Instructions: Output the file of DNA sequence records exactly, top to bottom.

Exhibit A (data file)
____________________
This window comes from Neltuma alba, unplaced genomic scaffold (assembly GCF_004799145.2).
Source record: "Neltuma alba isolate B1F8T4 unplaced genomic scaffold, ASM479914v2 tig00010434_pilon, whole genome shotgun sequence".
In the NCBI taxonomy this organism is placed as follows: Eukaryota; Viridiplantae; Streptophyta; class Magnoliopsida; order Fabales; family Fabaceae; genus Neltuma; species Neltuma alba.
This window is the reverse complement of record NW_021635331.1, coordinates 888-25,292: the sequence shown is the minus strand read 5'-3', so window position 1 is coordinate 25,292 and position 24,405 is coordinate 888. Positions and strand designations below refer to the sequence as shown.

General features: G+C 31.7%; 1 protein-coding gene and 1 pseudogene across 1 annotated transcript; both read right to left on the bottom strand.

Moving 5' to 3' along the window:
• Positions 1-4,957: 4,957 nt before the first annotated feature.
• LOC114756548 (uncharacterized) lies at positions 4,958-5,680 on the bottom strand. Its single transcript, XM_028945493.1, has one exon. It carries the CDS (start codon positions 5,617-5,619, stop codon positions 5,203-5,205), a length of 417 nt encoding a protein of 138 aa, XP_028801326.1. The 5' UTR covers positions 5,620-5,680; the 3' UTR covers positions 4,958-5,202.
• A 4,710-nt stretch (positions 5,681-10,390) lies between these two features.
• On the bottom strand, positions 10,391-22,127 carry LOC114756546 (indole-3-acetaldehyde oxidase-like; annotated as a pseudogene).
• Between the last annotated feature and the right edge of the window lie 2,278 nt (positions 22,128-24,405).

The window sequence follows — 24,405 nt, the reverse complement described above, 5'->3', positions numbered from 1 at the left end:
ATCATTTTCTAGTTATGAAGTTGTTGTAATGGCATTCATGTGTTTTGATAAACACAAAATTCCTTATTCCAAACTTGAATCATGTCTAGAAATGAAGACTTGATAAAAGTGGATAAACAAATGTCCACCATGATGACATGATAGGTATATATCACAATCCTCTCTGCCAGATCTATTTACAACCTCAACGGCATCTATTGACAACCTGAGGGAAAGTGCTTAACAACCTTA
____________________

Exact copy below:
This window comes from Neltuma alba, unplaced genomic scaffold (assembly GCF_004799145.2).
Source record: "Neltuma alba isolate B1F8T4 unplaced genomic scaffold, ASM479914v2 tig00010434_pilon, whole genome shotgun sequence".
In the NCBI taxonomy this organism is placed as follows: Eukaryota; Viridiplantae; Streptophyta; class Magnoliopsida; order Fabales; family Fabaceae; genus Neltuma; species Neltuma alba.
This window is the reverse complement of record NW_021635331.1, coordinates 888-25,292: the sequence shown is the minus strand read 5'-3', so window position 1 is coordinate 25,292 and position 24,405 is coordinate 888. Positions and strand designations below refer to the sequence as shown.

General features: G+C 31.7%; 1 protein-coding gene and 1 pseudogene across 1 annotated transcript; both read right to left on the bottom strand.

Moving 5' to 3' along the window:
• Positions 1-4,957: 4,957 nt before the first annotated feature.
• LOC114756548 (uncharacterized) lies at positions 4,958-5,680 on the bottom strand. Its single transcript, XM_028945493.1, has one exon. It carries the CDS (start codon positions 5,617-5,619, stop codon positions 5,203-5,205), a length of 417 nt encoding a protein of 138 aa, XP_028801326.1. The 5' UTR covers positions 5,620-5,680; the 3' UTR covers positions 4,958-5,202.
• A 4,710-nt stretch (positions 5,681-10,390) lies between these two features.
• On the bottom strand, positions 10,391-22,127 carry LOC114756546 (indole-3-acetaldehyde oxidase-like; annotated as a pseudogene).
• Between the last annotated feature and the right edge of the window lie 2,278 nt (positions 22,128-24,405).

The window sequence follows — 24,405 nt, the reverse complement described above, 5'->3', positions numbered from 1 at the left end:
ATCATTTTCTAGTTATGAAGTTGTTGTAATGGCATTCATGTGTTTTGATAAACACAAAATTCCTTATTCCAAACTTGAATCATGTCTAGAAATGAAGACTTGATAAAAGTGGATAAACAAATGTCCACCATGATGACATGATAGGTATATATCACAATCCTCTCTGCCAGATCTATTTACAACCTCAACGGCATCTATTGACAACCTGAGGGAAAGTGCTTAACAACCTTA